Past Global Perspectives Guest Speaker
Jim Fowler, one of the world's best known naturalists, has presented information about wildlife to the American public on television for more than 40 years. He first served with Marlin Perkins as co-host and later became host of the award-winning Mutual of Omaha's Wild Kingdom. An active conservationist, Fowler will provide a unique perspective on the wilderness of Svalbard on the Aug. 6 and 13, 2010 voyages.
Jim Fowler was also the wildlife correspondent for NBC's Today Show since 1988 and he was a regular on the Tonight Show Starring Johnny Carson. He was also featured on Mutual of Omaha's Wild Kingdom on Animal Planet's Magnificent Moments special in 2007.
On behalf of Mutual of Omaha, Jim is actively involved in a nationwide conservation education program conducted at the local community level. This includes personal appearances in numerous cities each year to share conservation related messages.
He graduated with degrees in zoology and geology from Earlham College in Richmond, Indiana, and is internationally recognized as an authority on predatory birds. He pursued a graduate degree by conducting the first studies of the world's largest eagle, the harpy, in the wilds of the Amazon, and later tracked the movements of the Andean condor in Peru. His studies were interrupted by a career of travel and television. Since then he has worked with many wildlife and conservation projects throughout the world. He was awarded the degree of Doctor of Laws, honoris causa from Earlham College. He also was awarded the Lindbergh Award in 2003, which recognizes individuals for significant contributions toward the balance of technology and nature.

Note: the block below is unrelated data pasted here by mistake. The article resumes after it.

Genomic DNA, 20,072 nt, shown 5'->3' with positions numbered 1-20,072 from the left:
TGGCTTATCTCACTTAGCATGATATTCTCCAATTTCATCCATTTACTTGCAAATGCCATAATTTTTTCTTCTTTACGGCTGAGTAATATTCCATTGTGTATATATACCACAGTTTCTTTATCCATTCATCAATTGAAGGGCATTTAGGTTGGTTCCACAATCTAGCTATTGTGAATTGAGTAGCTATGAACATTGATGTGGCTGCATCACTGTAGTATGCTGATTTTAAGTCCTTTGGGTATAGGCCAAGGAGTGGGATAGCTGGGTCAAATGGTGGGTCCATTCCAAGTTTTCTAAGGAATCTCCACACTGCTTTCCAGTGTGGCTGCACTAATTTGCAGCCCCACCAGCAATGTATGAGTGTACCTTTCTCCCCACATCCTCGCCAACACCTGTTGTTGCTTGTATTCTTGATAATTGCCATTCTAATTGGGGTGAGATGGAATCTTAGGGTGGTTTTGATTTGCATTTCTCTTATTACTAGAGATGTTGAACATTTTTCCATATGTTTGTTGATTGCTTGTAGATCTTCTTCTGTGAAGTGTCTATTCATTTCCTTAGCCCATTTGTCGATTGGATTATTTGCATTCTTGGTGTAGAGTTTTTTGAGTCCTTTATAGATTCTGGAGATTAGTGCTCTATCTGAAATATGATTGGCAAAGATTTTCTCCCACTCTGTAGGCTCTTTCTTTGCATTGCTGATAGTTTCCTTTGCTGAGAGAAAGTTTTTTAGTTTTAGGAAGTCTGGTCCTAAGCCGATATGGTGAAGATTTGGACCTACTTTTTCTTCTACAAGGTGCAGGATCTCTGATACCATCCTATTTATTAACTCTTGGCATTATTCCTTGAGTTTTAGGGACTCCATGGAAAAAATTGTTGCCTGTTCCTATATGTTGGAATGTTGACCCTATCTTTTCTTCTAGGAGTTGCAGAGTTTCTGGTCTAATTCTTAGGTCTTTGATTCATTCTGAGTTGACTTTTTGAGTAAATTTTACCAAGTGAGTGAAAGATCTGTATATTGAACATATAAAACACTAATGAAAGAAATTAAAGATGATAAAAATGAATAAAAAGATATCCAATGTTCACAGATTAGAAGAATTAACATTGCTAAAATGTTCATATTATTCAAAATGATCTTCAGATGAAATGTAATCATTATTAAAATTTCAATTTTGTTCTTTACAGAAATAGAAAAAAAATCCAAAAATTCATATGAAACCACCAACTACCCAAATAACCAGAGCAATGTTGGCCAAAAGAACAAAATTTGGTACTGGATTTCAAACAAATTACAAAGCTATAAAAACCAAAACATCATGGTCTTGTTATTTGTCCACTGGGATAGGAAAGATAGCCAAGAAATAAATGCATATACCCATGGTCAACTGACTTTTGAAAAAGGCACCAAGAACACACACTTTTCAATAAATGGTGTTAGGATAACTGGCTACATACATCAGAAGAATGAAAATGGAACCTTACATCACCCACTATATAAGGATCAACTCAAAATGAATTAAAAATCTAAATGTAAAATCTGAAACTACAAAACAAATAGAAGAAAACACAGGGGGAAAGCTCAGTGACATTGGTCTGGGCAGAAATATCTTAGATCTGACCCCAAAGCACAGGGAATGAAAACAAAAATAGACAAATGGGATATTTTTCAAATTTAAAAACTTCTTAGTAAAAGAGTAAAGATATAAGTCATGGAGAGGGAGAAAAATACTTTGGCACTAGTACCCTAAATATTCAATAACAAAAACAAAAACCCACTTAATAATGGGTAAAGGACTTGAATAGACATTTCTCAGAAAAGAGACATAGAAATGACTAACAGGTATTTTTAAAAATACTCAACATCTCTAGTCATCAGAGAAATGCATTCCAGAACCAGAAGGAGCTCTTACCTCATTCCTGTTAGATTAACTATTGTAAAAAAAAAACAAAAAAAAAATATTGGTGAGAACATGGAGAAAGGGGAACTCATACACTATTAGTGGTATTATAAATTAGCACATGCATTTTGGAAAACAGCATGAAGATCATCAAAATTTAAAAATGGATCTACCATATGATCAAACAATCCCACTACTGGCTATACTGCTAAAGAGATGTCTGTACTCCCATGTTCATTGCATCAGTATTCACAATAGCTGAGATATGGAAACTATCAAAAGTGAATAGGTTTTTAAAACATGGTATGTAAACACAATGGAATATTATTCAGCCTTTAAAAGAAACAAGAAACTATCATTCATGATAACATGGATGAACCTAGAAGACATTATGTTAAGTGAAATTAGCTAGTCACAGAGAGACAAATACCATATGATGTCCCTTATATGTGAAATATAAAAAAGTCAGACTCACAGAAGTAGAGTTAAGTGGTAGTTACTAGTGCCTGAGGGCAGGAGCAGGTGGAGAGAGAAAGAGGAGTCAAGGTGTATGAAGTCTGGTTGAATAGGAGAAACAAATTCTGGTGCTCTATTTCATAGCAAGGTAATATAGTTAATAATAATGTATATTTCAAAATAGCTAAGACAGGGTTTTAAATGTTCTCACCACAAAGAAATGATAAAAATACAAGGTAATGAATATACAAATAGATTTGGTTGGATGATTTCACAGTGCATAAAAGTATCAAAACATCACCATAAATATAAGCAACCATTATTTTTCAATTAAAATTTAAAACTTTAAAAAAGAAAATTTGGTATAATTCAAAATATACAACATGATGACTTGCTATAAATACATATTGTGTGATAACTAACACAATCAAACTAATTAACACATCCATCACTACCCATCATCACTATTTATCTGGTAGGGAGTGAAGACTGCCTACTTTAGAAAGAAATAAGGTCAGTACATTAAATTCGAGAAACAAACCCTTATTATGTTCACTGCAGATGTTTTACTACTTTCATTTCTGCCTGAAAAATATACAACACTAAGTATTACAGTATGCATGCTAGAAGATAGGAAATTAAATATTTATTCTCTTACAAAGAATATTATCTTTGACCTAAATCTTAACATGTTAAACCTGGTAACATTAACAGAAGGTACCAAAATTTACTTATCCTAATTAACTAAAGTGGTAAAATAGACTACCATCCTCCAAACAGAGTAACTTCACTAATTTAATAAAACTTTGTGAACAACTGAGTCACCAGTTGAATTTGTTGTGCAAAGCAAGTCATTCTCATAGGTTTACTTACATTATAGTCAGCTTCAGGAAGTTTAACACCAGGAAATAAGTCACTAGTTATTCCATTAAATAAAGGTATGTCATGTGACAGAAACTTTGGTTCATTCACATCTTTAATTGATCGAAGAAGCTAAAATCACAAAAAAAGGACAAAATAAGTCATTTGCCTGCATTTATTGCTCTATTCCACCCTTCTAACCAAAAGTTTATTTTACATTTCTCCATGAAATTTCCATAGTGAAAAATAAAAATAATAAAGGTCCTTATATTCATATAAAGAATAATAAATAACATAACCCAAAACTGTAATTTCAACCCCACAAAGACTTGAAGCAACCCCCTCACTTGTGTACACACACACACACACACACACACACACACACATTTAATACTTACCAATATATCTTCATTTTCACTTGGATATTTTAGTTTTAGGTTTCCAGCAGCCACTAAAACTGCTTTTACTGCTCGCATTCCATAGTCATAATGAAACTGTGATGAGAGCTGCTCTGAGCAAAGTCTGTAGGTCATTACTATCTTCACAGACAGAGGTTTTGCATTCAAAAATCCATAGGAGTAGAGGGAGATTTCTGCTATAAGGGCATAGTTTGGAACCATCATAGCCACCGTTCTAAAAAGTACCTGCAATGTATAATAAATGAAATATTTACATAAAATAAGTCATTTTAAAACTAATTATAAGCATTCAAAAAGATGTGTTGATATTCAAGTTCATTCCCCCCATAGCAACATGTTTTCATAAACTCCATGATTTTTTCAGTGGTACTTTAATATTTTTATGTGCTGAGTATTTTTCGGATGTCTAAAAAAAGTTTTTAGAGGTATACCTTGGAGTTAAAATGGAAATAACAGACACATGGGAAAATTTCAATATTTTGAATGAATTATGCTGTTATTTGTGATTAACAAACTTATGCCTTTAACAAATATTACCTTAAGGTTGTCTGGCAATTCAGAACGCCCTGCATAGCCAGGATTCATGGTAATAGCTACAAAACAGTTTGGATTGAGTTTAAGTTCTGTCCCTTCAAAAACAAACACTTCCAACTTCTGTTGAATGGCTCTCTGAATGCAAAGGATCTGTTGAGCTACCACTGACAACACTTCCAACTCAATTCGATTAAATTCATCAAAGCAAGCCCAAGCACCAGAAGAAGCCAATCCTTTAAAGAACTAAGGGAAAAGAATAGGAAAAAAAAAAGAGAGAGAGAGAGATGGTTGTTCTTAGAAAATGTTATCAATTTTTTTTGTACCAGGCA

Jim Fowler is president of the Fowler Center for Wildlife Education in New York and serves as the honorary president of the Explorers Club. In 1994 he received the prestigious Explorers Club Medal, the club's highest honor. Fowler also sits on the boards of Friends of Conservation, Dian Fossey Gorilla Fund and Global Communications for Conservation (GCC).
His mission is to help protect wildlife habitat. "The continued existence of wildlife and wilderness is important to the quality of life of humans. The challenge of the future is that we realize we are very much a part of the earth's ecosystem, and learn to respect and live according to the basic biological laws of nature."
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